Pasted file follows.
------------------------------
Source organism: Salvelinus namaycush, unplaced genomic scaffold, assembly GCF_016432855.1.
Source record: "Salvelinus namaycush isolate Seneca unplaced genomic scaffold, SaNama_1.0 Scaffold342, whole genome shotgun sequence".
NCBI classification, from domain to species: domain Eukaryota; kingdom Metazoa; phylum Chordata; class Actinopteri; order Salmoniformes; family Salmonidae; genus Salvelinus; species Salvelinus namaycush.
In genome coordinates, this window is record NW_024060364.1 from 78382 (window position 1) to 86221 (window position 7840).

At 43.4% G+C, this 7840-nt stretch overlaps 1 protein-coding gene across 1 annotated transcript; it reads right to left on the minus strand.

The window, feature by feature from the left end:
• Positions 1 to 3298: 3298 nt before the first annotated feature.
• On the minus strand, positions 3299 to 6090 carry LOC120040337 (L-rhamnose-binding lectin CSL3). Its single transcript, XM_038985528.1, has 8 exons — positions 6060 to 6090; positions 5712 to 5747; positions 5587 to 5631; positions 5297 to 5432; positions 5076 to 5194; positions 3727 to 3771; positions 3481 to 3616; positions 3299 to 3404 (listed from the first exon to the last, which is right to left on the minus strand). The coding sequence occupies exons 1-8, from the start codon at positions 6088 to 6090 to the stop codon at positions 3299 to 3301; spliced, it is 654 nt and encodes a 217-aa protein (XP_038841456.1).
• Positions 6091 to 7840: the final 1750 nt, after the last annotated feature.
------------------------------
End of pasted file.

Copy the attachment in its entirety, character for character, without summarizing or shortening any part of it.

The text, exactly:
Source organism: Salvelinus namaycush, unplaced genomic scaffold, assembly GCF_016432855.1.
Source record: "Salvelinus namaycush isolate Seneca unplaced genomic scaffold, SaNama_1.0 Scaffold342, whole genome shotgun sequence".
NCBI classification, from domain to species: domain Eukaryota; kingdom Metazoa; phylum Chordata; class Actinopteri; order Salmoniformes; family Salmonidae; genus Salvelinus; species Salvelinus namaycush.
In genome coordinates, this window is record NW_024060364.1 from 78382 (window position 1) to 86221 (window position 7840).

At 43.4% G+C, this 7840-nt stretch overlaps 1 protein-coding gene across 1 annotated transcript; it reads right to left on the minus strand.

The window, feature by feature from the left end:
• Positions 1 to 3298: 3298 nt before the first annotated feature.
• On the minus strand, positions 3299 to 6090 carry LOC120040337 (L-rhamnose-binding lectin CSL3). Its single transcript, XM_038985528.1, has 8 exons — positions 6060 to 6090; positions 5712 to 5747; positions 5587 to 5631; positions 5297 to 5432; positions 5076 to 5194; positions 3727 to 3771; positions 3481 to 3616; positions 3299 to 3404 (listed from the first exon to the last, which is right to left on the minus strand). The coding sequence occupies exons 1-8, from the start codon at positions 6088 to 6090 to the stop codon at positions 3299 to 3301; spliced, it is 654 nt and encodes a 217-aa protein (XP_038841456.1).
• Positions 6091 to 7840: the final 1750 nt, after the last annotated feature.